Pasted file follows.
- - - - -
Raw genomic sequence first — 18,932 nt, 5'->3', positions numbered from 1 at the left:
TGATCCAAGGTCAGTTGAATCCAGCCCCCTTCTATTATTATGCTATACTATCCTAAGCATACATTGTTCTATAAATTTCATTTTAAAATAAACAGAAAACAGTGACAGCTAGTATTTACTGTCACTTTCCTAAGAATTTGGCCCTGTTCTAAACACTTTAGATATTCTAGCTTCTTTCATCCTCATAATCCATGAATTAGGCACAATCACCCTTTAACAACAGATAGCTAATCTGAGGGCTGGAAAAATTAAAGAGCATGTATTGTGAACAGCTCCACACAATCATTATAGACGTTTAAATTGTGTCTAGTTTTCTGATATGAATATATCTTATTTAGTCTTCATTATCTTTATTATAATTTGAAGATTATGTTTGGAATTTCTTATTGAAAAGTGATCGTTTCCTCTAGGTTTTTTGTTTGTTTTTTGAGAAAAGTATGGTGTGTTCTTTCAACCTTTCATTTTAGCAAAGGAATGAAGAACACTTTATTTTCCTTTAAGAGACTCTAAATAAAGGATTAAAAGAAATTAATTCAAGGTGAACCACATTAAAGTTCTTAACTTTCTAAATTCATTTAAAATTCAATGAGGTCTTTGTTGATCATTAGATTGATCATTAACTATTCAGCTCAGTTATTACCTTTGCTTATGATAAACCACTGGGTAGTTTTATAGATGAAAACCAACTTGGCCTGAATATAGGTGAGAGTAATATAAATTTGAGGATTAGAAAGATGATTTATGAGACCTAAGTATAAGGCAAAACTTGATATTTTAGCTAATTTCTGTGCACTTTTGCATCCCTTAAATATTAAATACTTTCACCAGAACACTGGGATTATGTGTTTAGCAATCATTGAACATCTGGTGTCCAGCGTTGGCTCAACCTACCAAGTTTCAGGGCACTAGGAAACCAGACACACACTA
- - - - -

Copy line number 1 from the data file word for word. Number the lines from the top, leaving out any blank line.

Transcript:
Raw genomic sequence first — 18,932 nt, 5'->3', positions numbered from 1 at the left: